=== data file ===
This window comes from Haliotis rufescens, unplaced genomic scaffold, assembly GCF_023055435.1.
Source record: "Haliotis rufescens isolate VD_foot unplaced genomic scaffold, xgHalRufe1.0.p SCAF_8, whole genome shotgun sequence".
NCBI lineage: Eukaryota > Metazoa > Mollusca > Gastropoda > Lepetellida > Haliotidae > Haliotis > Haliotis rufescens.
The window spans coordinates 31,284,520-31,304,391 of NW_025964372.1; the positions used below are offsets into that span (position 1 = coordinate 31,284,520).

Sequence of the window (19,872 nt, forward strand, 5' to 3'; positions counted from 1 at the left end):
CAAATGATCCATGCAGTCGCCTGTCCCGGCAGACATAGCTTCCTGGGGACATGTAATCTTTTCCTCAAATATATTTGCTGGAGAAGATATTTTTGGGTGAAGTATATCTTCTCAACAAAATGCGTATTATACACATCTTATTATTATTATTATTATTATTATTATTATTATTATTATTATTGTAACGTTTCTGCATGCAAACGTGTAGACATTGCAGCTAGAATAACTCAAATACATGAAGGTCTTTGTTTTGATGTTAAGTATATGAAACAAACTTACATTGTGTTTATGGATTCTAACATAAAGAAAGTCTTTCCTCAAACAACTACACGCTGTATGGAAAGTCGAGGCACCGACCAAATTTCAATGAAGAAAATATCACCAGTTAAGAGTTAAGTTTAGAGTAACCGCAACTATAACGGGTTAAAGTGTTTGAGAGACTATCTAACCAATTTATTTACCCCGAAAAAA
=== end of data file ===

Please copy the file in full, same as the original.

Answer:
This window comes from Haliotis rufescens, unplaced genomic scaffold, assembly GCF_023055435.1.
Source record: "Haliotis rufescens isolate VD_foot unplaced genomic scaffold, xgHalRufe1.0.p SCAF_8, whole genome shotgun sequence".
NCBI lineage: Eukaryota > Metazoa > Mollusca > Gastropoda > Lepetellida > Haliotidae > Haliotis > Haliotis rufescens.
The window spans coordinates 31,284,520-31,304,391 of NW_025964372.1; the positions used below are offsets into that span (position 1 = coordinate 31,284,520).

Sequence of the window (19,872 nt, forward strand, 5' to 3'; positions counted from 1 at the left end):
CAAATGATCCATGCAGTCGCCTGTCCCGGCAGACATAGCTTCCTGGGGACATGTAATCTTTTCCTCAAATATATTTGCTGGAGAAGATATTTTTGGGTGAAGTATATCTTCTCAACAAAATGCGTATTATACACATCTTATTATTATTATTATTATTATTATTATTATTATTATTATTATTGTAACGTTTCTGCATGCAAACGTGTAGACATTGCAGCTAGAATAACTCAAATACATGAAGGTCTTTGTTTTGATGTTAAGTATATGAAACAAACTTACATTGTGTTTATGGATTCTAACATAAAGAAAGTCTTTCCTCAAACAACTACACGCTGTATGGAAAGTCGAGGCACCGACCAAATTTCAATGAAGAAAATATCACCAGTTAAGAGTTAAGTTTAGAGTAACCGCAACTATAACGGGTTAAAGTGTTTGAGAGACTATCTAACCAATTTATTTACCCCGAAAAAA